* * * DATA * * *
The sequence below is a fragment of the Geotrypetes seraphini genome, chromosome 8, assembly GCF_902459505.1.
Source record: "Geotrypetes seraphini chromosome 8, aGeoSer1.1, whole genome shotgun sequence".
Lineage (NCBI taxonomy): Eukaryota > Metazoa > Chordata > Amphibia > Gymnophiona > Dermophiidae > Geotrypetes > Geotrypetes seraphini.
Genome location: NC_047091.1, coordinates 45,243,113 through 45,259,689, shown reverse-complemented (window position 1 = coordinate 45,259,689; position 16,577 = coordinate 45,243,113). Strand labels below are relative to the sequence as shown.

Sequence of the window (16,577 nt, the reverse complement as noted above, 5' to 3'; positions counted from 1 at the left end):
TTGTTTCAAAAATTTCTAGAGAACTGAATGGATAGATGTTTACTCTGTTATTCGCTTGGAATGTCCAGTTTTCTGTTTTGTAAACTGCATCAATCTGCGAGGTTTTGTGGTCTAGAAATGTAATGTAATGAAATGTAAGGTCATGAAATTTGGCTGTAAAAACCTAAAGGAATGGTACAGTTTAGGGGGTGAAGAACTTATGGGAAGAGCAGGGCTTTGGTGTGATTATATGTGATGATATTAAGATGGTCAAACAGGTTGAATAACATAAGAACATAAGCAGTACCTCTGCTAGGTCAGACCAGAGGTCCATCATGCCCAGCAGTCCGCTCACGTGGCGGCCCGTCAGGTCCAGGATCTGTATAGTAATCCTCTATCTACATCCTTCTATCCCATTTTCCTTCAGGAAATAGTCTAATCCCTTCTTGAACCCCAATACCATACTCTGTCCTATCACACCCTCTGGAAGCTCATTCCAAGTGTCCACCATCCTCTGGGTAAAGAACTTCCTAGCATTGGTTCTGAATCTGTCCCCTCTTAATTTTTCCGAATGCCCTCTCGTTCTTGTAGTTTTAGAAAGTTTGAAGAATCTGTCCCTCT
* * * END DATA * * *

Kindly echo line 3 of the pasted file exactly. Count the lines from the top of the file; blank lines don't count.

Lineage (NCBI taxonomy): Eukaryota > Metazoa > Chordata > Amphibia > Gymnophiona > Dermophiidae > Geotrypetes > Geotrypetes seraphini.